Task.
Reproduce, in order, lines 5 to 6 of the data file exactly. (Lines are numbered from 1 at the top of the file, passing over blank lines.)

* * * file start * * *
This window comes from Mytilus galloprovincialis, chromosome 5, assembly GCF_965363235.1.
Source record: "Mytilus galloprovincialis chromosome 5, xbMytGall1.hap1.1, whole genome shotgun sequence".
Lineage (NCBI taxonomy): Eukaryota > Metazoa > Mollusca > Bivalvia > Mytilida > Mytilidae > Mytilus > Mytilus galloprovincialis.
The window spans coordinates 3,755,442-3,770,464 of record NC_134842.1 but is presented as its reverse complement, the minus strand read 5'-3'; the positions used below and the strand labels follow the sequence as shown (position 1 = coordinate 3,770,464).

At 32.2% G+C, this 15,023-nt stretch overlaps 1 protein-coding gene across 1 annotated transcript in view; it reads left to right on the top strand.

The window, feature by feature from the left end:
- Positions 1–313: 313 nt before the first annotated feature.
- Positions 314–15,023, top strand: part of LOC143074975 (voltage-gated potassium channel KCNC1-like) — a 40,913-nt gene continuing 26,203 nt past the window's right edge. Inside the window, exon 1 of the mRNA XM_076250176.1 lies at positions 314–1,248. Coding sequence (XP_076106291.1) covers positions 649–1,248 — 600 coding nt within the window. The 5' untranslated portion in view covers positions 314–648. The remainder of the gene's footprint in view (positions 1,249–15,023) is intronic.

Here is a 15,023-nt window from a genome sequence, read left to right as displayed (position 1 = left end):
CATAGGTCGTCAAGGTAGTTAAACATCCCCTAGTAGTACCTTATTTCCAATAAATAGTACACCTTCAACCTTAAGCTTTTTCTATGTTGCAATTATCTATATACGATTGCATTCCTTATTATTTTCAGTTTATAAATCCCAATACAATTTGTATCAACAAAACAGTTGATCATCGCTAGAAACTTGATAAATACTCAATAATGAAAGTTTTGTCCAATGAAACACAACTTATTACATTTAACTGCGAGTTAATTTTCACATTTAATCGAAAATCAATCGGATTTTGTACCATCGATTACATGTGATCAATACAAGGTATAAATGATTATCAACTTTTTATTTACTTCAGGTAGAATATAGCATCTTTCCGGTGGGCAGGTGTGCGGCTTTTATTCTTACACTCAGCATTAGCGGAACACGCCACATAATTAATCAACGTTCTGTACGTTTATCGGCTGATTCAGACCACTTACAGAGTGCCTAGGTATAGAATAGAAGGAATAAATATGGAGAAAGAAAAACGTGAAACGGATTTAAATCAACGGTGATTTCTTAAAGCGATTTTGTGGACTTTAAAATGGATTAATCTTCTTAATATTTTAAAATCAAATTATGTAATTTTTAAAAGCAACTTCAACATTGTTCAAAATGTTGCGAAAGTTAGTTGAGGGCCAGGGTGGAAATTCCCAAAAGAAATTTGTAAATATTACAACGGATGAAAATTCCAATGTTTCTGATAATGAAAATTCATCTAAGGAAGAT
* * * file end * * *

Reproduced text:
At 32.2% G+C, this 15,023-nt stretch overlaps 1 protein-coding gene across 1 annotated transcript in view; it reads left to right on the top strand.

The window, feature by feature from the left end: